By Tim Scrase
Feature image: IELTS training and the possibility of migration in India
The question of which language should be the medium of instruction in the developing world is a complex and perplexing one. The issue actually goes back well over 100 years when mass education programs were introduced in various countries. Colonial powers like Spain, England and Portugal had a vested interest in ensuring their colonial subjects, especially the middle classes, merchants and elite, be fluent in the colonizer’s language. The language of the colonizer enhanced both their economic and cultural colonization and meant that local and indigenous cultures were subjugated. In post-colonial times, generally from the 1940s to the 1980s, there was ongoing debate as to the most appropriate language of instruction for primary (elementary) and secondary schooling. Should the language of instruction be that of the former colonial power in the respective colonies? What about indigenous or local languages, some of which may have no written form? And what about countries such as India where there are millions of speakers of “local” languages like Hindi, Urdu, Tamil, Gujarati, Marathi, Bengali and so forth?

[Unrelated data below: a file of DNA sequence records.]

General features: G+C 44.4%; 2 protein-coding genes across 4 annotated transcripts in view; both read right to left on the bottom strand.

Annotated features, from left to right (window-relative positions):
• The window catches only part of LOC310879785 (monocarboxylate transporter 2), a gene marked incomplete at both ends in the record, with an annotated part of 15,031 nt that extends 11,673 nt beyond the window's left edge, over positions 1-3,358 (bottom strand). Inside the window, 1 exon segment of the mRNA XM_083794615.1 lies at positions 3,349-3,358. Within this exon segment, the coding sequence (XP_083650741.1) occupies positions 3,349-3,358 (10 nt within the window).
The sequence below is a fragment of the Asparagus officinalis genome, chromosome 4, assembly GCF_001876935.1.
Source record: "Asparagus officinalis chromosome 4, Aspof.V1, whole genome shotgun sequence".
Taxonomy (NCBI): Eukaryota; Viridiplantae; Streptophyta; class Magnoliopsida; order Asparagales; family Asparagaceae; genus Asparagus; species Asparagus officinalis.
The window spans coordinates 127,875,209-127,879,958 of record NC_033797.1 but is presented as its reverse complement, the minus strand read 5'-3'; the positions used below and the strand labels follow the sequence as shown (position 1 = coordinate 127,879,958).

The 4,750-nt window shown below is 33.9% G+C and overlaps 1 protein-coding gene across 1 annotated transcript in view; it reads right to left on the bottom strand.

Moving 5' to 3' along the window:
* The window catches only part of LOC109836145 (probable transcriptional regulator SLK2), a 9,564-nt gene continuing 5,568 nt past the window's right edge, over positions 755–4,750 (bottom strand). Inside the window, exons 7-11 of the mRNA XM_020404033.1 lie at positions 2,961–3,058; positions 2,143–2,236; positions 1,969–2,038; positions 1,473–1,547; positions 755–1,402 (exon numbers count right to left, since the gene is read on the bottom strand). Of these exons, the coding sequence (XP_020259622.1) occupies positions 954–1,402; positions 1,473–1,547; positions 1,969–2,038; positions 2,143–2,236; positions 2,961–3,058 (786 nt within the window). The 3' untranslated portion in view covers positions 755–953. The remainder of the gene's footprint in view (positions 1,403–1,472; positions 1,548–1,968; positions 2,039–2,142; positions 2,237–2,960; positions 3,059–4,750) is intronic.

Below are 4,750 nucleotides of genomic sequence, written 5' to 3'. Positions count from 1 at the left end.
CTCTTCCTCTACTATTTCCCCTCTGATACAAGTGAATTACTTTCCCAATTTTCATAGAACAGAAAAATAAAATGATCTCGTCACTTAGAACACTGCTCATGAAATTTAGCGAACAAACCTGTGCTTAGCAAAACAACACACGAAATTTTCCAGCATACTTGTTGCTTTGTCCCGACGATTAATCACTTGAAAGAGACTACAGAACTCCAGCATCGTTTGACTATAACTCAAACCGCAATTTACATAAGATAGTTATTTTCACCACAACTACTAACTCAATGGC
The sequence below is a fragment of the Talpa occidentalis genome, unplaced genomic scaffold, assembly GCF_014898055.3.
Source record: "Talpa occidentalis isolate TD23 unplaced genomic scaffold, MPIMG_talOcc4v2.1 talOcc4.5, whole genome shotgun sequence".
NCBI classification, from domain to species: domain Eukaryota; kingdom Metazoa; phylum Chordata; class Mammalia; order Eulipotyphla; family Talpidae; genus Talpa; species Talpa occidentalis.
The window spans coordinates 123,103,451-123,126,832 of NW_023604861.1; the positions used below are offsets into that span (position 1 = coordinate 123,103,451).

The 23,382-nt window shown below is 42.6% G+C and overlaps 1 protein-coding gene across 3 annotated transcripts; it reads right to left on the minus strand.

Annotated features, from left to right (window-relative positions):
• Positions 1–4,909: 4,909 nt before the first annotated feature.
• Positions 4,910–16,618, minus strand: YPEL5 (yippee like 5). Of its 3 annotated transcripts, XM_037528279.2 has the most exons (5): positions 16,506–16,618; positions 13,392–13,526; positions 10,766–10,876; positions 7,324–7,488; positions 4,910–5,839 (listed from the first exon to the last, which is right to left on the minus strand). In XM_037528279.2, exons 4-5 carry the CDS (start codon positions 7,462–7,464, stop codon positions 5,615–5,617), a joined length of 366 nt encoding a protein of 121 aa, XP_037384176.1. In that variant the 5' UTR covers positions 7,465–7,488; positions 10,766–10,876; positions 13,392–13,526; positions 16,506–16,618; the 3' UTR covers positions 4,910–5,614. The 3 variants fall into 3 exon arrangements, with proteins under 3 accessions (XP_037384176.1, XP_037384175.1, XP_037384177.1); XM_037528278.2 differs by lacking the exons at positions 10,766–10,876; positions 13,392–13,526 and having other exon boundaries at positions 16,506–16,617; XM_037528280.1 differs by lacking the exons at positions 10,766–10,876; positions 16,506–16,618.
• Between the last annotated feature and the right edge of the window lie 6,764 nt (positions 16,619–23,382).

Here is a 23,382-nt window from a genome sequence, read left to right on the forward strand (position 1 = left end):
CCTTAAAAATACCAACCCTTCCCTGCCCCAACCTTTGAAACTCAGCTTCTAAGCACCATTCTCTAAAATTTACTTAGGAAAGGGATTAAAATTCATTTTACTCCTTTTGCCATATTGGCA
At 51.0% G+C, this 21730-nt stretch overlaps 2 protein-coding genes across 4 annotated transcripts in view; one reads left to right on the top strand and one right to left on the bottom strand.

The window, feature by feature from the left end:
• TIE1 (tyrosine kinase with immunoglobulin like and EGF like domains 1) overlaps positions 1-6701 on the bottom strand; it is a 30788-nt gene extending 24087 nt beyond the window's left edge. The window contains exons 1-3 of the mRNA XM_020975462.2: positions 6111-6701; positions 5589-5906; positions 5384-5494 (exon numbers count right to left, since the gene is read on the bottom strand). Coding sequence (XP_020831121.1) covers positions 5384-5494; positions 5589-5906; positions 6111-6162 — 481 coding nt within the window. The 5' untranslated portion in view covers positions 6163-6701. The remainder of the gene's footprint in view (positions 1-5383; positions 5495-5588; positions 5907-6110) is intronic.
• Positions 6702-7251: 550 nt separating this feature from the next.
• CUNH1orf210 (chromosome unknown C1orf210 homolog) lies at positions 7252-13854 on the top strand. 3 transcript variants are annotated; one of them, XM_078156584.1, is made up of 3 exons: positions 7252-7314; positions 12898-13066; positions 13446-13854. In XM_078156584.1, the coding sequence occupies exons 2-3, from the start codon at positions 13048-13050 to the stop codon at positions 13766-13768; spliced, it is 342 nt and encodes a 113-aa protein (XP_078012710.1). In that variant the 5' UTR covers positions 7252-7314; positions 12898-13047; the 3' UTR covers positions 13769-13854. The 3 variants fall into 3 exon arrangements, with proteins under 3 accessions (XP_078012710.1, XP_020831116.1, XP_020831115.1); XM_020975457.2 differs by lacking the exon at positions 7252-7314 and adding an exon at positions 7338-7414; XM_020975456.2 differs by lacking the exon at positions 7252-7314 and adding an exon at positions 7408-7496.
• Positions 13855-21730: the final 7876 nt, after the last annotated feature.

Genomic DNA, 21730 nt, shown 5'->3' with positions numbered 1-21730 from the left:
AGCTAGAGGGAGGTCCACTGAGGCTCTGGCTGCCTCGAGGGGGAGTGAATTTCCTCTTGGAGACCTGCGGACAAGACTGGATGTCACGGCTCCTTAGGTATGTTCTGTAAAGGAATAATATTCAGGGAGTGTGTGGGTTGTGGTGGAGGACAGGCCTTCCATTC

The rise of English
The emergence and dominance of English globally can be linked directly with the economic globalization of the world economies which occurred in the 1970s. This process was enhanced by what is termed cultural globalization (spread of Western ideas via media, film, popular culture and so forth) (Sklair, 1995). As large, mostly United States-based transnational corporations emerged, seeking to expand their profits, reach and influence, English became the common language for doing international business, uniting the global elites, political classes and captains of global industries. In this way, English emerges as a lingua franca, seen to be a relatively “neutral” linking language between various cultures (Melitz, 2018; Nickerson, 2005).
In the developing world, from the late 1940s to the 1980s, the children (mostly males) of the business and political elites, and some others with excellent school examination results, were often sent abroad for their education in mostly English-speaking countries, the USA and the UK especially (Lee, 2006). Since the 1990s, we see the great expansion of the business of international education among the broader middle classes of the developing world, hoping to take advantage of a Western-style education, a university degree and, importantly, one completed in English. Australia, for instance, emerged as one of the strongest players in international education from that time (Moodie, 2008). In Australia, the many thousands of international students from China, India, Indonesia and Malaysia, to name just a few “source” countries, demonstrates both the appeal of a Western, English language higher education and the opportunities for children from their parents’ “investment”.